Local News

A product some farmers used this year to protect crops has generated hundreds complaints in Arkansas and Missouri. But here in Illinois, the Illinois Department of Agriculture had only received a half-dozen complaints of alleged dicamba spray drift at the end of last week. Brad Clow, a crops claims manager with Country Financial, says if you farm and believe your crops may have suffered damage from alleged dicamba spray drift, it’s best to file a claim;

 

Clow explains the process for a farmer who may have caused damage to another field from dicamba drift.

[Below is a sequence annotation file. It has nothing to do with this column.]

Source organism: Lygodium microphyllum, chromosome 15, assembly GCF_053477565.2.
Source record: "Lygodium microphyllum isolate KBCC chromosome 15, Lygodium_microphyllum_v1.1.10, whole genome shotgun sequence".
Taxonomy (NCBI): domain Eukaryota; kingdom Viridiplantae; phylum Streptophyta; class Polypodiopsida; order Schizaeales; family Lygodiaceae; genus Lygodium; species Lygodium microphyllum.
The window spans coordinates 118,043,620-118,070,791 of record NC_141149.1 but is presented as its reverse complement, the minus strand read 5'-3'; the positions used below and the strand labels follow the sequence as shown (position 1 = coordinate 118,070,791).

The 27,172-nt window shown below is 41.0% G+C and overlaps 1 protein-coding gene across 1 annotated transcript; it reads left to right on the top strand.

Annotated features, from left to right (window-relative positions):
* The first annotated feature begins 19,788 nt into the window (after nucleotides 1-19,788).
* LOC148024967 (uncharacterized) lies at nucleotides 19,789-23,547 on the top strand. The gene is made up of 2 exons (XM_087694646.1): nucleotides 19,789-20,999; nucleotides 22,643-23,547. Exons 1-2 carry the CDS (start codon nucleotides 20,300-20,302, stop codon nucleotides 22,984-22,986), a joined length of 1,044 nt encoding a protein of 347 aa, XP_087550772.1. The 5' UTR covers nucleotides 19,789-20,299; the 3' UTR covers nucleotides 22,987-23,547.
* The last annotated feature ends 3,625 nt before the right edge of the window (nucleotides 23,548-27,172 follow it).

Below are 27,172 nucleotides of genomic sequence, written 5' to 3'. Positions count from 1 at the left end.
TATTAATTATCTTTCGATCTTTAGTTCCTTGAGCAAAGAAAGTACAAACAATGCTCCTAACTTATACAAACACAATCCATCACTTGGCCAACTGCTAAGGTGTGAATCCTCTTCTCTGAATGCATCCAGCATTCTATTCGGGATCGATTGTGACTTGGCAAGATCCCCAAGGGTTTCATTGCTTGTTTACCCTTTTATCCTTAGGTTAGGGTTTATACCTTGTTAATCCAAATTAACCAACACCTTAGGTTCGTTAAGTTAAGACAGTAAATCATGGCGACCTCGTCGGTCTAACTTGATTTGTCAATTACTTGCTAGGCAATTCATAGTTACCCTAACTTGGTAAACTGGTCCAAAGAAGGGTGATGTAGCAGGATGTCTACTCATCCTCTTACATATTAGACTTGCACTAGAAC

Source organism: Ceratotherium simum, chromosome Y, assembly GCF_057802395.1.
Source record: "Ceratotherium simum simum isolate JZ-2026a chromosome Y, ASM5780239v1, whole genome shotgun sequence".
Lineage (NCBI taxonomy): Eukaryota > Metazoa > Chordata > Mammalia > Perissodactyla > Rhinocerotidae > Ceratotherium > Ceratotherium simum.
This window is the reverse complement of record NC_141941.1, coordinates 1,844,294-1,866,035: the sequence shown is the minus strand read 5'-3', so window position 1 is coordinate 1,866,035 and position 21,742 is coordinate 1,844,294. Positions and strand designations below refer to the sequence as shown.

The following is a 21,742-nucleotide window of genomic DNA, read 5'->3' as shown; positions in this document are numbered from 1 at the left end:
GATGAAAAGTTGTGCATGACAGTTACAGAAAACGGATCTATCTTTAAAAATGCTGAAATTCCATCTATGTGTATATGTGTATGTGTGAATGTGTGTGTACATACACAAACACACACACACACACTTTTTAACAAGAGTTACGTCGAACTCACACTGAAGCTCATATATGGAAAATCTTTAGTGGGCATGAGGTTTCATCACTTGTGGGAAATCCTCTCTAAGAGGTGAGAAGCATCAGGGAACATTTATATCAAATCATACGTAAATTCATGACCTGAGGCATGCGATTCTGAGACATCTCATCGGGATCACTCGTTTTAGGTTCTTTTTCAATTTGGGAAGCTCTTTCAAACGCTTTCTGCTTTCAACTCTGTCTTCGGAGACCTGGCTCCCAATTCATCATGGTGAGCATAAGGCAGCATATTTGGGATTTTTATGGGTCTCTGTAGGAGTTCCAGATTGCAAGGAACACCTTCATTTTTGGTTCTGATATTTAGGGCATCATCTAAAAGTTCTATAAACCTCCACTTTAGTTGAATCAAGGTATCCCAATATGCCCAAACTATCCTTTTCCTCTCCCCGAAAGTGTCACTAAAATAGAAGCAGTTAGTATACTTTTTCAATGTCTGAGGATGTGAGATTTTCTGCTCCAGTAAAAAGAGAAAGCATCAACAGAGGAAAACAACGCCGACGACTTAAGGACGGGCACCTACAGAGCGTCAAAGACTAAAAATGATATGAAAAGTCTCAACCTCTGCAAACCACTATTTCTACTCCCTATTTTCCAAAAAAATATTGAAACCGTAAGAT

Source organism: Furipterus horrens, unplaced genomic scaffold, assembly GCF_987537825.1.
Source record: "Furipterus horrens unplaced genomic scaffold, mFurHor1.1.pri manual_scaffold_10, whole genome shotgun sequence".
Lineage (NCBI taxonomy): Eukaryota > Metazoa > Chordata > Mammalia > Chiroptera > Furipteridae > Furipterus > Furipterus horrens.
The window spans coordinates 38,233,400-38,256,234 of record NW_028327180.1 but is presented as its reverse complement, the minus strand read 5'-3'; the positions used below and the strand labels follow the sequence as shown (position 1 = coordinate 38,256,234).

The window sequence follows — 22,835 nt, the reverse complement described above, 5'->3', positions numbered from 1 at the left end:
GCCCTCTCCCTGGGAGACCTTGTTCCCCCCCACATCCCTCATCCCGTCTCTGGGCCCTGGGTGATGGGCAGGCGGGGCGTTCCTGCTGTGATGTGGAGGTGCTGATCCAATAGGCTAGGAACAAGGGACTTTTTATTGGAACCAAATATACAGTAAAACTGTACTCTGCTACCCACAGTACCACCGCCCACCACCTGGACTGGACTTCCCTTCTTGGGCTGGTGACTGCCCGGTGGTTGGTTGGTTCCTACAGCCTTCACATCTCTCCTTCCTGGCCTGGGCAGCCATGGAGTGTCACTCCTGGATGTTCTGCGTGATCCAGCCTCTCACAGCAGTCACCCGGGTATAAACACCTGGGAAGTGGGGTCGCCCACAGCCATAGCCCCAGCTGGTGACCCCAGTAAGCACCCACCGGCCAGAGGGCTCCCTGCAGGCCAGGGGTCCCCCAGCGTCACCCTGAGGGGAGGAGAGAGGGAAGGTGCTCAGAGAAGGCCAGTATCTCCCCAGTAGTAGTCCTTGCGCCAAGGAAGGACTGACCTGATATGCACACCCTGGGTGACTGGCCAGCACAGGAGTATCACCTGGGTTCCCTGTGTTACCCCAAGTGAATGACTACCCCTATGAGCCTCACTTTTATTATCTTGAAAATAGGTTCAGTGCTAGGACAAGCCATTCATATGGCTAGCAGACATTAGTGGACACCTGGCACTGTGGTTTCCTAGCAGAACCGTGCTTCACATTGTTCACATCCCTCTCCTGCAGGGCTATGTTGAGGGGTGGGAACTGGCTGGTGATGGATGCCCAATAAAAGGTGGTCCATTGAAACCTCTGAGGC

A-P-H stands for actual production history on a particular farm. Some crop protection products containing dicamba can be used on soybeans to kill weeds that have become resistant to the popular herbicide known as glyphosate or 'RoundUp' as it's commonly known. Farmers and others can access more information on the issue from the Illinois Farm Bureau at ilfb.org/steward. 

 

 
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